McBride asked if having 18 students per course could also work to increase upper-level class sizes from 5 to 8 members, because fewer courses will be offered like that.  Is there a possibility to reduce the 100 student class in a course like Intro to Psychology as well?  Contant answered that the course could be capped with more sections offered.  Faculty would need to be persuaded to buy into it.  Their first allegiance is to their specialty, then to their discipline, and then to the institutional goal.  We can try to work toward that.   Whether we can accomplish it is not clear since we have no sticks but tiny little carrots.  Roberts stated that, given our resources, Option E is looking more viable.  We want small courses for freshmen.  Several courses in which we have small enrollment may not be the most strategic place to have small sections.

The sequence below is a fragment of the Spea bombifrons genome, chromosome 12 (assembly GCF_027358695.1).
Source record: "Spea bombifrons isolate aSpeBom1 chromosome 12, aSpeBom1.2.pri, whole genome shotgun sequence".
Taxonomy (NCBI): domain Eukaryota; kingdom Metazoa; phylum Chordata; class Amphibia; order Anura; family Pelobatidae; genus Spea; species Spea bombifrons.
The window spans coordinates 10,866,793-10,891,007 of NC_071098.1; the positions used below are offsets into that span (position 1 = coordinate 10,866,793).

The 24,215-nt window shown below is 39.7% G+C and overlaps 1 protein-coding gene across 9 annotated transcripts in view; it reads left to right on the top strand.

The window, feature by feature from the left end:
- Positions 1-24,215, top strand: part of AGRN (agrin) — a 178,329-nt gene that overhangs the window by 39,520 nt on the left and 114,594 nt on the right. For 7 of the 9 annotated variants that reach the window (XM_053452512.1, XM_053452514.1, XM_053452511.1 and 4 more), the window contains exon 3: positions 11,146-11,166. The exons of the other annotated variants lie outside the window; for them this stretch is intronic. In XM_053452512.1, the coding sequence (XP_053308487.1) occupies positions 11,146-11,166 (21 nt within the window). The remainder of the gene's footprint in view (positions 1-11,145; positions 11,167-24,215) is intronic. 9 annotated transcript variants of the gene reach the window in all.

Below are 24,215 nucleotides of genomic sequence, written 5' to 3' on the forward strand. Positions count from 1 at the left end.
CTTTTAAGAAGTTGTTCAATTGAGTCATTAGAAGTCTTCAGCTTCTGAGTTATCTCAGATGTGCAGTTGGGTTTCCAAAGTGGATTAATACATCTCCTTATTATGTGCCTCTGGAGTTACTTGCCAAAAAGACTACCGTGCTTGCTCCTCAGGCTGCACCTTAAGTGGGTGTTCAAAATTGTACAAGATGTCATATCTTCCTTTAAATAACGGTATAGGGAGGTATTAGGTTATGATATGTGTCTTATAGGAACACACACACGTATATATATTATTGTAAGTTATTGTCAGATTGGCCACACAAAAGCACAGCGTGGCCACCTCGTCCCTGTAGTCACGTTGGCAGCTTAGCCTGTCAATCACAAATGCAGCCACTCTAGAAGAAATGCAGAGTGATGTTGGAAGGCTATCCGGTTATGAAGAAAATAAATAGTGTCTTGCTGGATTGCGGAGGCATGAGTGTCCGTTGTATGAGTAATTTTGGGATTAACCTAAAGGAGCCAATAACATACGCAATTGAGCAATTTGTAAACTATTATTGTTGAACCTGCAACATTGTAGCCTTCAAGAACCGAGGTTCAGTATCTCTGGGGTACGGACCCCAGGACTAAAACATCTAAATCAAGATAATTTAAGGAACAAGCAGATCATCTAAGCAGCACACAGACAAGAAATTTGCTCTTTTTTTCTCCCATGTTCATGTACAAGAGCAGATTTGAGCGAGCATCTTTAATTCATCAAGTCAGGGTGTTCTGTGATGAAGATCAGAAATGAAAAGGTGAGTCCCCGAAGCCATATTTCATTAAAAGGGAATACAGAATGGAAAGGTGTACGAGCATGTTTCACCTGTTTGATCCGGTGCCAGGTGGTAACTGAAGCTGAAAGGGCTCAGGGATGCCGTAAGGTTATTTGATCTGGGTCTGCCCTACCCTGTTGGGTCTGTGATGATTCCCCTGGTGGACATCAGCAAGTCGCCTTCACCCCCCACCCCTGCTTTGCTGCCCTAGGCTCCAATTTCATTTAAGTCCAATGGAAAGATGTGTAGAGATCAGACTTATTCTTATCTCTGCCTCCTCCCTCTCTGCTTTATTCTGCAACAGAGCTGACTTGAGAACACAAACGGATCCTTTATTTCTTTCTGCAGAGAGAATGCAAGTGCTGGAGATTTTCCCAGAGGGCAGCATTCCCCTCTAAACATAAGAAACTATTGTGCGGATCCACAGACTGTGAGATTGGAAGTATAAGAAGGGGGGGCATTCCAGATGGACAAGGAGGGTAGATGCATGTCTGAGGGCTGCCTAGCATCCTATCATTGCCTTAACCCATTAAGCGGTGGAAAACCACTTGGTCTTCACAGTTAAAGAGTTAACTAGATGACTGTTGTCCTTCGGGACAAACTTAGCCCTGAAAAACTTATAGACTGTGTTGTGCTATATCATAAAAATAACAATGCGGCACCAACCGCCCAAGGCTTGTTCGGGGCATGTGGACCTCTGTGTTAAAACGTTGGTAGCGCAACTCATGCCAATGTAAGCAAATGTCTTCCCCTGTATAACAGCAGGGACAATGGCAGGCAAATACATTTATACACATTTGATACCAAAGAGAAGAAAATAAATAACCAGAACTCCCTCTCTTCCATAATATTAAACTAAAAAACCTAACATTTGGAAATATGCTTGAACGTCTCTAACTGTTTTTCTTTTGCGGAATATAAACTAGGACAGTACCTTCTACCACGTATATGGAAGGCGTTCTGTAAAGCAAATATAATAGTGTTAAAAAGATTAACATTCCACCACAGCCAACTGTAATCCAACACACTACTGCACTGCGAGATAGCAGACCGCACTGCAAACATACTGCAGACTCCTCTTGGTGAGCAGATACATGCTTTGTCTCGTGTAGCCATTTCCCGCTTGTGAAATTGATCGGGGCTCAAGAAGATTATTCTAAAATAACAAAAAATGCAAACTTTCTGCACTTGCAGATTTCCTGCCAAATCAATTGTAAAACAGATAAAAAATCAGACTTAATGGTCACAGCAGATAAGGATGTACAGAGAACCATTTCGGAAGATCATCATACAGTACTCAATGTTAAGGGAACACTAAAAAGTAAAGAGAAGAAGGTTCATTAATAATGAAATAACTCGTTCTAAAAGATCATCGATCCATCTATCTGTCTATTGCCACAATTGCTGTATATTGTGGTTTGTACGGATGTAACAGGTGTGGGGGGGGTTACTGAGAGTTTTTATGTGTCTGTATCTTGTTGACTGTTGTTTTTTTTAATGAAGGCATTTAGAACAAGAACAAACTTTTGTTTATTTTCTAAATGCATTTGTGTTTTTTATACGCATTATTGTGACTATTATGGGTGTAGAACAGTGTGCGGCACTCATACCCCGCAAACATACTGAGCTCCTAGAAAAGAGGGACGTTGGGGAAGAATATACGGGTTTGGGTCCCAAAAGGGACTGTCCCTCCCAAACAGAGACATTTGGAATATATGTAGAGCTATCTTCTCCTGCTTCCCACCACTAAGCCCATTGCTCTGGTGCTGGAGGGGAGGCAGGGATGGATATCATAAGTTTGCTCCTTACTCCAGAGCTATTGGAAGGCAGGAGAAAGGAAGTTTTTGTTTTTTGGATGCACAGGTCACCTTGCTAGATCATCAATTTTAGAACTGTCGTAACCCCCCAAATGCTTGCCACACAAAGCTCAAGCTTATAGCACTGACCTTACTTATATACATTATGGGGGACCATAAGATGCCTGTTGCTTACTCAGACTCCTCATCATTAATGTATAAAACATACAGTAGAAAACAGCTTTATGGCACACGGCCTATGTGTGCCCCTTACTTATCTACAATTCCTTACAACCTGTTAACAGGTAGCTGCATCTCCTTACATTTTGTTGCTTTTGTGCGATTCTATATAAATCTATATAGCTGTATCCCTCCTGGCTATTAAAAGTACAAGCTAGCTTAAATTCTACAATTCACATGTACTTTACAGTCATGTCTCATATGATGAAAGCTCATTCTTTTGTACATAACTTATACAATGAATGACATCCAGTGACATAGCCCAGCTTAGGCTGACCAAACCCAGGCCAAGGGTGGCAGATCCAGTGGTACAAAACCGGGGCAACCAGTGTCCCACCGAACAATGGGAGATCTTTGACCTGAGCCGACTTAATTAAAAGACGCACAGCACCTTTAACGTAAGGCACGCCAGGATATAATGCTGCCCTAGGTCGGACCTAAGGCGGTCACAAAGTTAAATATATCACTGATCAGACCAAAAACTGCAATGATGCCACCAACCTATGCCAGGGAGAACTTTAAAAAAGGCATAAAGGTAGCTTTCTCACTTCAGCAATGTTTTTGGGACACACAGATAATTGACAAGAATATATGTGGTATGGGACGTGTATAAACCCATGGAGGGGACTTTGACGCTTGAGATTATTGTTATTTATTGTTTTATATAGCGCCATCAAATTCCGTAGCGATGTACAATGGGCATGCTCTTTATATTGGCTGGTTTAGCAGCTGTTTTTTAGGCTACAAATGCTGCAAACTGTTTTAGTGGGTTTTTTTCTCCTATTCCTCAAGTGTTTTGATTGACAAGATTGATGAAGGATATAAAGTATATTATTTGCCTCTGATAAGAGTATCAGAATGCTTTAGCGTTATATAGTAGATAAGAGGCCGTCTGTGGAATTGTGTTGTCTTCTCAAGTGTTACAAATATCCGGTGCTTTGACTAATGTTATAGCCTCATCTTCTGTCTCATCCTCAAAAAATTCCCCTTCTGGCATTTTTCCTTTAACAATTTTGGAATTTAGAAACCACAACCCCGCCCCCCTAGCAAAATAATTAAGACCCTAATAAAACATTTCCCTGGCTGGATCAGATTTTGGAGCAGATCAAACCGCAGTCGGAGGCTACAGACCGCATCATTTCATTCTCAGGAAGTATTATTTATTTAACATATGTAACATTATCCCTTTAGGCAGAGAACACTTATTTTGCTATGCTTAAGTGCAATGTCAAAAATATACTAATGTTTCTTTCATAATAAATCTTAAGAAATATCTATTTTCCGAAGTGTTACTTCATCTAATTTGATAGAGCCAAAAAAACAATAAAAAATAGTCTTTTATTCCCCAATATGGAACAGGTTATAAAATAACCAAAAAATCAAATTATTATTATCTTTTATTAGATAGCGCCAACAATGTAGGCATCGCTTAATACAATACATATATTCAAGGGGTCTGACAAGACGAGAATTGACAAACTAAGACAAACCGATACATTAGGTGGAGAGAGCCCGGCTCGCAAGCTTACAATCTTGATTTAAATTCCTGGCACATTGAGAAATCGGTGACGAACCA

MOTION: (Lawrence/Thoma) to approve Option E: Eliminate a first-year curricular component or remove the course requirement.


VOTE: (3-5-0) Motion failed.


McBride stated that the remaining Options C or D would be a hard sell with the increased class size.  It would be helpful if student members of the Curriculum Committee speak with the student members of the Campus Assembly to create some excitement about it.  If the students arenŐt supportive, it will have a hard time passing the Campus Assembly. It can be presented as a proposal to fix whatŐs wrong with the current FYS, by reducing the class size, making it content-independent, relaxing the requirement for content, and stating the positive qualities we want to take place.  Lawrence stated that one big selling point is that the laundry list is down to two instead of the big list that FYS was trying to accomplish.  Ratliff-Crain added that the IC could not be accused of being a piece of fruitcake.